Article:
Featured Research

from universities, journals, and other organizations

Chewing Gum Reduces Snack Cravings And Decreases Consumption Of Sweet Snacks

Date:
April 20, 2009
Source:
Federation of American Societies for Experimental Biology
Summary:
Men and women who chewed Extra sugar-free gum three times hourly in the afternoon chose and consumed less snacks and specifically, less sweet snacks than they did when they did not chew gum. They still reached for a variety of snacks provided but the decrease in overall snack intake was significant at 40 calories and sweet snack intake specifically was significantly lowered by 60 calories.

Men and women who chewed Extra® sugar-free gum three times hourly in the afternoon chose and consumed less snacks and specifically, less sweet snacks than they did when they did not chew gum. They still reached for a variety of snacks provided but the decrease in overall snack intake was significant at 40 calories and sweet snack intake specifically was significantly lowered by 60 calories.

Researchers from the Pennington Biomedical Research Center and Louisiana State University in Baton Rouge, La., presented study findings on April 19, 2009 at the Experimental Biology 2009 meeting in New Orleans.

The presentation by Dr. Paula J Geiselman, chief of women¹s health and eating behavior and smoking cessation at Pennington, was part of the scientific program of the American Society for Nutrition. Earlier studies had found that gum chewing was associated with lower snack intake, but the study conducted by Dr. Geiselman is the first to examine the macronutrient composition of afternoon snack food choices made by men and women after chewing Extra® sugar-free gum.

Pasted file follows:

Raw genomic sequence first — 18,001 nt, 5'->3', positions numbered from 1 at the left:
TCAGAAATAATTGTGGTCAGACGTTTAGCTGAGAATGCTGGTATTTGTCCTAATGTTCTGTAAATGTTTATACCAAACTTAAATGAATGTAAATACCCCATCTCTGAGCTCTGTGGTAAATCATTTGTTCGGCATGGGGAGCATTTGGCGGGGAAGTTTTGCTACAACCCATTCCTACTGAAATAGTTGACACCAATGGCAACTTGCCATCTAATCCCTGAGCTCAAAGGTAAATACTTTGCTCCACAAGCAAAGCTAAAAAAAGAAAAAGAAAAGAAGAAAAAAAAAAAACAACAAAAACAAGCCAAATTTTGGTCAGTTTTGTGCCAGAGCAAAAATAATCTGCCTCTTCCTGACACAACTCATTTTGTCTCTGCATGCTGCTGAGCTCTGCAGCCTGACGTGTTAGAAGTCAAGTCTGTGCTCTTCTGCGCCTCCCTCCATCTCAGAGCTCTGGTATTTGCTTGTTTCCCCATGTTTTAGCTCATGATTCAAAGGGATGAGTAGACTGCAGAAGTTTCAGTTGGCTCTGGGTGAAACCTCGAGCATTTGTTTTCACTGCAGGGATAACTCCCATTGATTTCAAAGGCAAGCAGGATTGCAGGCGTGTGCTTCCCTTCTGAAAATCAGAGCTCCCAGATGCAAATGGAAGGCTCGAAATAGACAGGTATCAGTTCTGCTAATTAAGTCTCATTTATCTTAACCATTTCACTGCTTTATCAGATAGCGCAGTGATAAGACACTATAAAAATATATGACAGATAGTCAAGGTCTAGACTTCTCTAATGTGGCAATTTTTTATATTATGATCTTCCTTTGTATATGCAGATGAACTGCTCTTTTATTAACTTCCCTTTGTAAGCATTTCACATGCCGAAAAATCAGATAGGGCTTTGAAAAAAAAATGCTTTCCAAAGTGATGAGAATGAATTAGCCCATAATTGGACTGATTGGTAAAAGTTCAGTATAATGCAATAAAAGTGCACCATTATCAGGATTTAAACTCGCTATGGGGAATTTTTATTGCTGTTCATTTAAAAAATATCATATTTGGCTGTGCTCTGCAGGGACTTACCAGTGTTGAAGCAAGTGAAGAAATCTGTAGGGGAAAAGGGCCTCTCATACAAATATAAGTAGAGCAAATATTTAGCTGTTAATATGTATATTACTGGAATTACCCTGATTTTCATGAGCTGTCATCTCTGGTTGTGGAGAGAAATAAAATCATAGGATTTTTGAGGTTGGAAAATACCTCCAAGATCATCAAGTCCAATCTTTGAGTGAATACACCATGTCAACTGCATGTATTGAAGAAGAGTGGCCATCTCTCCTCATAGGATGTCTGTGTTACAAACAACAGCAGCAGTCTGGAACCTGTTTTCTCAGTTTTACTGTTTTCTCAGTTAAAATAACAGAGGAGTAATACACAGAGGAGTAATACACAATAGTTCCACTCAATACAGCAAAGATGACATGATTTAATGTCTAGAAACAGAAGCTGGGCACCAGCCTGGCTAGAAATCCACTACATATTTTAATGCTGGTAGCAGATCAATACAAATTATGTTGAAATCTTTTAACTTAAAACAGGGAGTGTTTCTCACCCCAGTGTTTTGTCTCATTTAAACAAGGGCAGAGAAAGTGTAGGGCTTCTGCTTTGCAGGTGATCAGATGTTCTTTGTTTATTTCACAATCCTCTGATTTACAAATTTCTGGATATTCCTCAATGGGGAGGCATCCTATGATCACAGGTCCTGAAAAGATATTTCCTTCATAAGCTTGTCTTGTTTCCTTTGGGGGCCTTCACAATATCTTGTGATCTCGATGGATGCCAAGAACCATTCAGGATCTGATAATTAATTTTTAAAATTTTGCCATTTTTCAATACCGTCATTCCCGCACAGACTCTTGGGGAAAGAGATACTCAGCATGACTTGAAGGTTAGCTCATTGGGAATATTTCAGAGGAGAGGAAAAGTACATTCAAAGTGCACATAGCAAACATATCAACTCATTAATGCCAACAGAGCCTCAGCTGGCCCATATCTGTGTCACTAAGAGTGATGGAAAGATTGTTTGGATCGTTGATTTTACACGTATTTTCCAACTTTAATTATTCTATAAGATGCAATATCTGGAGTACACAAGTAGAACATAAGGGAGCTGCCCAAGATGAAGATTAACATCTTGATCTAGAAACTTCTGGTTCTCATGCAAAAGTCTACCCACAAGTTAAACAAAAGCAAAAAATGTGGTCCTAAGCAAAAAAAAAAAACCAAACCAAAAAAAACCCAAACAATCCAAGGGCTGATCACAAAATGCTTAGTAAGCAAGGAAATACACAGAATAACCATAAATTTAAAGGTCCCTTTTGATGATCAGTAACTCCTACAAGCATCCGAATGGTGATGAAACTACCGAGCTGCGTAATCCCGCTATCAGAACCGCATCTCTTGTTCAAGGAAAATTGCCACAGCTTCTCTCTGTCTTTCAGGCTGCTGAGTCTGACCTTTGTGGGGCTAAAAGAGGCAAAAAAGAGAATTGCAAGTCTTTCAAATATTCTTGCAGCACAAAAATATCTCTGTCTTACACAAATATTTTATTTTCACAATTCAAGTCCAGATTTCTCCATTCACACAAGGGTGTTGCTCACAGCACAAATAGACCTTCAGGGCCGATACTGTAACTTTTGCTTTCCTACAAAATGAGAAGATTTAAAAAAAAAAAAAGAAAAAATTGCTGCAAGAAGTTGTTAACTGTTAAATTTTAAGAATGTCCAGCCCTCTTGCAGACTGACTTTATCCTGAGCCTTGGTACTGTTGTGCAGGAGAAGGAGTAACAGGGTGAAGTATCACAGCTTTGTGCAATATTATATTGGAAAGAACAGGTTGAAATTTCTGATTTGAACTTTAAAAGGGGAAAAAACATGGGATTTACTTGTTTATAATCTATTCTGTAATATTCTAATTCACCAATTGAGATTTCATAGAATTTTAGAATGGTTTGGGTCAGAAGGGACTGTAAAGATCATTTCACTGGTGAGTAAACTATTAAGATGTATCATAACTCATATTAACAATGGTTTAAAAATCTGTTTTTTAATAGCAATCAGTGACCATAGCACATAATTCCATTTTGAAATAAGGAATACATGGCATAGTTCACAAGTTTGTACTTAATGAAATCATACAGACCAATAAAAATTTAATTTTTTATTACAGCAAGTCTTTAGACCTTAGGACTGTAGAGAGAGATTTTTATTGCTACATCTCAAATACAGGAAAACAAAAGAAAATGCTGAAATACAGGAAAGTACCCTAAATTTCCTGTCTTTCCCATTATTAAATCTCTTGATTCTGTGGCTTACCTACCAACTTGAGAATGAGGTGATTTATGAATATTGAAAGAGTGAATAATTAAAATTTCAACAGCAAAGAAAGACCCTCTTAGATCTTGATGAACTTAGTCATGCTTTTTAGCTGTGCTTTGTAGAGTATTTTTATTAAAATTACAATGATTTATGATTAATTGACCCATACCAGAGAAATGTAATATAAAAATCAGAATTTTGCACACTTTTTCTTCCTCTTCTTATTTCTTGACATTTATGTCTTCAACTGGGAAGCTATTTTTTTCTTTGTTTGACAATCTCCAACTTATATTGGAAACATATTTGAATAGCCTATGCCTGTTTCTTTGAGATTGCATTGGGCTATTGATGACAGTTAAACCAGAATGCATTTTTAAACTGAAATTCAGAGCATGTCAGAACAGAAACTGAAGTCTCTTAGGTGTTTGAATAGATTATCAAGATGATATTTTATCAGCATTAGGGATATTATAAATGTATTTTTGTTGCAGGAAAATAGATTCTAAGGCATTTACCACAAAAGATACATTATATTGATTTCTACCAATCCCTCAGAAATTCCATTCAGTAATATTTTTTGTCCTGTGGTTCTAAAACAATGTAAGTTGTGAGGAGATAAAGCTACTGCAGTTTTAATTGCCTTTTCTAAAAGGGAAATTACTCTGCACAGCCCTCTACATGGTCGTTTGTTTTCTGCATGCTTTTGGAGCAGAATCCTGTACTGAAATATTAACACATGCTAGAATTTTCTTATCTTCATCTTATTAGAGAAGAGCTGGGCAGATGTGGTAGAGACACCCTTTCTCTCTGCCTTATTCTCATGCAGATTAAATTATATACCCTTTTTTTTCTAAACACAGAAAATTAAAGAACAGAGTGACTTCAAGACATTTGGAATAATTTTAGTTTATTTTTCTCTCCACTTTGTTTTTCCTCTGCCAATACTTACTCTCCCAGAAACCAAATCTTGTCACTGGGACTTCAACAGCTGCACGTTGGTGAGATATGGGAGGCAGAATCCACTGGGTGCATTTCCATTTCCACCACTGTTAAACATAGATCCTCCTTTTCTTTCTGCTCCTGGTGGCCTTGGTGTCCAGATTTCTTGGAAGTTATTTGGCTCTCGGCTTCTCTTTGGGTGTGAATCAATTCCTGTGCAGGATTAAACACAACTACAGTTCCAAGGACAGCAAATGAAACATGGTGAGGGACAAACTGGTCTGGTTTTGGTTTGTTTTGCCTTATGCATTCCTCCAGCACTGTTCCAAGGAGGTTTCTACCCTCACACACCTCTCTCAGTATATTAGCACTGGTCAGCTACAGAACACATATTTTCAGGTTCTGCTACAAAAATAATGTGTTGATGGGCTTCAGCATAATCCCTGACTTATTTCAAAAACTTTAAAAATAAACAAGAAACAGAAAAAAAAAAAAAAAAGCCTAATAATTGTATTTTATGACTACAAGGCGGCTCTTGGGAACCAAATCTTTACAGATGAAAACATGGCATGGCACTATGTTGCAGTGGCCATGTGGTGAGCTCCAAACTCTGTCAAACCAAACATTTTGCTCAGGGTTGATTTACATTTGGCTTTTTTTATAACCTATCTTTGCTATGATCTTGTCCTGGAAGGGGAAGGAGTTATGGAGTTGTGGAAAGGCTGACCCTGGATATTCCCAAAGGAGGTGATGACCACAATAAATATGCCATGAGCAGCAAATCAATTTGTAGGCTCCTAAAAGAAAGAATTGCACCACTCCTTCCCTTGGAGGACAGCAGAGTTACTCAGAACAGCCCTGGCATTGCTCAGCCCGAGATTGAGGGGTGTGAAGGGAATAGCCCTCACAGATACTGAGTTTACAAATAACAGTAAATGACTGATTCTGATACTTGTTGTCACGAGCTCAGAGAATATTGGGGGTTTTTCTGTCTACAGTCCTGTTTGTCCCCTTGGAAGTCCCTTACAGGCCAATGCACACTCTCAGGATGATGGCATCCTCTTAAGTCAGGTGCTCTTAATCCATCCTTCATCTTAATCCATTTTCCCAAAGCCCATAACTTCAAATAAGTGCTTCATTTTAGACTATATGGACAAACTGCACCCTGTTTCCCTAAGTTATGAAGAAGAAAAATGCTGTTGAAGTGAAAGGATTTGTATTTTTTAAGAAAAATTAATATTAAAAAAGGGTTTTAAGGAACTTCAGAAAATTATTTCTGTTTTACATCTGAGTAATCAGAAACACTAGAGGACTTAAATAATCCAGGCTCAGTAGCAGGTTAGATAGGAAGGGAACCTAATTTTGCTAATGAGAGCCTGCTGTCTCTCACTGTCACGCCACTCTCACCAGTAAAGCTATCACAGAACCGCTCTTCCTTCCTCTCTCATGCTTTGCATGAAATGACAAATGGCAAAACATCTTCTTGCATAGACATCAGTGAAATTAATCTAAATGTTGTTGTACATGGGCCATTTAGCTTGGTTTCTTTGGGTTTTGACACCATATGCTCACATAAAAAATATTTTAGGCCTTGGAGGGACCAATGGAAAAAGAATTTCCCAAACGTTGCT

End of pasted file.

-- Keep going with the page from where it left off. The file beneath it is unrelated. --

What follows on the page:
The participants, 115 men and women, between the ages of 18 and 54, were all regular gum chewers. They came to the laboratory twice - once for the gum condition and the other for the no gum condition. During each visit, subjects were given sandwiches for lunch, nutrient rich enough to account for one fourth of their recommended daily caloric intake. They remained in the laboratory and for the next three hours, they either chewed Extra® sugar-free gum for 15 minutes hourly for three hours or did not chew gum.

Participants filled out questionnaires rating their self-perceived levels of hunger, cravings for snacks and energy levels. Three hours after lunch, they were offered a variety of snacks including high sugar foods and high complex carbohydrate foods that contained either high or low fat. Subjects could eat as much as they wanted of any or all snack food categories.

When they chewed gum, on average, they reported significantly decreased feelings of hunger and cravings for something sweet. In addition, the gum chewers felt they maintained energy levels throughout the afternoon and also felt significantly less drowsy at hours two and three before the afternoon snack.

According to Dr. Geiselman, "Overall, this research demonstrates the potential role chewing gum can play in appetite control, reduction of snack cravings and weight management. Even small changes in calories can have an impact in the long term. And, this research supports the role of chewing gum as an easy, practical tool for managing snack, especially sweet snack, intake and cravings.

The research was supported by a grant from the Wrigley Science Institute.


Story Source:

The above story is based on materials provided by Federation of American Societies for Experimental Biology. Note: Materials may be edited for content and length.